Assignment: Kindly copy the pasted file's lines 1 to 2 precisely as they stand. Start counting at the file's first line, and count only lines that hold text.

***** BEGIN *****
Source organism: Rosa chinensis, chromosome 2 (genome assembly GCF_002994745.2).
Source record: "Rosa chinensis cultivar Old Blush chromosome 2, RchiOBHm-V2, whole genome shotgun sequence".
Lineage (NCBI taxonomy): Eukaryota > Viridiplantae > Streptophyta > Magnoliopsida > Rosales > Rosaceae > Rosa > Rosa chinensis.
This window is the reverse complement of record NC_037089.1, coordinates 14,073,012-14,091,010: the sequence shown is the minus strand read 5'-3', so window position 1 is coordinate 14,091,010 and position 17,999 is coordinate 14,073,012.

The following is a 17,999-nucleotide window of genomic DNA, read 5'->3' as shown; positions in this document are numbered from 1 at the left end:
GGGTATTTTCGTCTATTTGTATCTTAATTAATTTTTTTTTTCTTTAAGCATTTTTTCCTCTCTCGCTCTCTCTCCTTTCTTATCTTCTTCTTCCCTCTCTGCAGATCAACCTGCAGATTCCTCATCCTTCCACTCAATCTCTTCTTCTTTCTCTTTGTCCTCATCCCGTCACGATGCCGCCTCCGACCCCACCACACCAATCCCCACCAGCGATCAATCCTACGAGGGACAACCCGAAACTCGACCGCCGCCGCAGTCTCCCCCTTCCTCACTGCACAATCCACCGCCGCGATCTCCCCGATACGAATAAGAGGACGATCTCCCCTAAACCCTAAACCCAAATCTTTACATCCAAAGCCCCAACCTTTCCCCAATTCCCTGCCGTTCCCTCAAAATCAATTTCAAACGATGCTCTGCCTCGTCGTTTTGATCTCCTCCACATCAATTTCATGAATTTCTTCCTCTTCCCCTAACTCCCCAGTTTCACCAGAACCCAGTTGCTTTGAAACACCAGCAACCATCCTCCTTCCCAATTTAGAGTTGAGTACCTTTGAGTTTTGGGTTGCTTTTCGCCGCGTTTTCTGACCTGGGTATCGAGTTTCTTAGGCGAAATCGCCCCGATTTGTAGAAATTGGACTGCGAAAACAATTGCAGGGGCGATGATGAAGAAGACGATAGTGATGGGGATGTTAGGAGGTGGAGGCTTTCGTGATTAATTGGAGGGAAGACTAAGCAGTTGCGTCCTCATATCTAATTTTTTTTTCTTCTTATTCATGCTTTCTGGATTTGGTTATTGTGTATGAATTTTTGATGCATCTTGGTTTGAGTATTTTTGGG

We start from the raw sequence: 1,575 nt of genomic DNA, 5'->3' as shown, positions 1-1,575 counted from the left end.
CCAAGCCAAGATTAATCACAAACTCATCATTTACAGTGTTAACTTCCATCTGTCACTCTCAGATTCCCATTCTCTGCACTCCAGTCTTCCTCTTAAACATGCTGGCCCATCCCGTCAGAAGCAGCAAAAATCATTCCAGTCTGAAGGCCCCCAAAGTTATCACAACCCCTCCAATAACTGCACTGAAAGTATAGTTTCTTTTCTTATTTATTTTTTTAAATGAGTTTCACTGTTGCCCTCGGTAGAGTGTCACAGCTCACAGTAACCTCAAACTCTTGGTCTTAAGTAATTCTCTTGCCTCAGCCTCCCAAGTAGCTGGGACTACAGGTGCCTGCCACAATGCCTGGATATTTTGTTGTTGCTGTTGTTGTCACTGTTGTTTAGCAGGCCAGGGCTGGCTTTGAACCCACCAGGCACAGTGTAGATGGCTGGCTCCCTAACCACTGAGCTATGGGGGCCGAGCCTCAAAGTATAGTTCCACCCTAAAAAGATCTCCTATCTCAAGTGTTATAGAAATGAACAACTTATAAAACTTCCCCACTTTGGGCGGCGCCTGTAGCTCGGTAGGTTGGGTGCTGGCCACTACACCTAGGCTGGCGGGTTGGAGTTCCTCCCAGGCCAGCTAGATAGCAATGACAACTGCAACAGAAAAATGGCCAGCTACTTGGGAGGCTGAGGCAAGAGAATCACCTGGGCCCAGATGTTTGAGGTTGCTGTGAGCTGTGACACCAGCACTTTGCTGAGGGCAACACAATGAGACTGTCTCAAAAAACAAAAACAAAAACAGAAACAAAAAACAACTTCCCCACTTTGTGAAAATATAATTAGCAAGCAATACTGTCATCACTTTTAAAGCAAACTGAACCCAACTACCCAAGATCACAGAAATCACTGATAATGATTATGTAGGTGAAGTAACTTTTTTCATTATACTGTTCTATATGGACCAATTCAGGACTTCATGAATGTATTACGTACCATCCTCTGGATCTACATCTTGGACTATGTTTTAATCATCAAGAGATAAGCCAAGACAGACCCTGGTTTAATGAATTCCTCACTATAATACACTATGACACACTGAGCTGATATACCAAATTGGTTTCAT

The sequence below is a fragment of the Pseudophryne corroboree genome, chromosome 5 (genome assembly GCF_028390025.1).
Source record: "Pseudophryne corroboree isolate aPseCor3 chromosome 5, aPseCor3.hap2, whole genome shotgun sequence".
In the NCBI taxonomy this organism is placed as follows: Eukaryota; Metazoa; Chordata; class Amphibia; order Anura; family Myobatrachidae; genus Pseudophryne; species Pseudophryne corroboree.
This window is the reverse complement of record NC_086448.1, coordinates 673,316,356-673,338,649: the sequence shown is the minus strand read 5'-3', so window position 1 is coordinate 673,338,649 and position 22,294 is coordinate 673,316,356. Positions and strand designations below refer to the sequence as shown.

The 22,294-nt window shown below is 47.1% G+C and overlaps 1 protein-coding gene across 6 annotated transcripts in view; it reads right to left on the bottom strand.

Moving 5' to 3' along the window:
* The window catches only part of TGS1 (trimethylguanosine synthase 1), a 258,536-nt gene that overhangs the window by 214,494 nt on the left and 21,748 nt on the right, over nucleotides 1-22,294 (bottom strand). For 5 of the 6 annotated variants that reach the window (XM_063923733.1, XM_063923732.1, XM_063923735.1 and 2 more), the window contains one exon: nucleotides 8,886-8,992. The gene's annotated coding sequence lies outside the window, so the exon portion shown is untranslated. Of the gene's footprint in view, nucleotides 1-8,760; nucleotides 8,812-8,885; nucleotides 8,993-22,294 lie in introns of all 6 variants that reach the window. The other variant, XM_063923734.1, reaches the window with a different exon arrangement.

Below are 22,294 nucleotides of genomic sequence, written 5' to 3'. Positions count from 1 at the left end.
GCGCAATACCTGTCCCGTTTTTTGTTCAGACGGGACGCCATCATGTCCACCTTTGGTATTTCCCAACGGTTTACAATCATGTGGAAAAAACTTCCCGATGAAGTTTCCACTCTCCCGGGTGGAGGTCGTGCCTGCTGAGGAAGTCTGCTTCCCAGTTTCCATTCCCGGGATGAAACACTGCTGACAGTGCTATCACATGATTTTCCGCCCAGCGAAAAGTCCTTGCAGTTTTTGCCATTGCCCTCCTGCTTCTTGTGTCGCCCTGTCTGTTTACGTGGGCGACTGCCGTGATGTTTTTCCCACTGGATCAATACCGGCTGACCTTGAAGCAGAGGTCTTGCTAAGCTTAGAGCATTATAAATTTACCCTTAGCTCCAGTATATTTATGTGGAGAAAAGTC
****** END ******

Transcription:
Source organism: Rosa chinensis, chromosome 2 (genome assembly GCF_002994745.2).
Source record: "Rosa chinensis cultivar Old Blush chromosome 2, RchiOBHm-V2, whole genome shotgun sequence".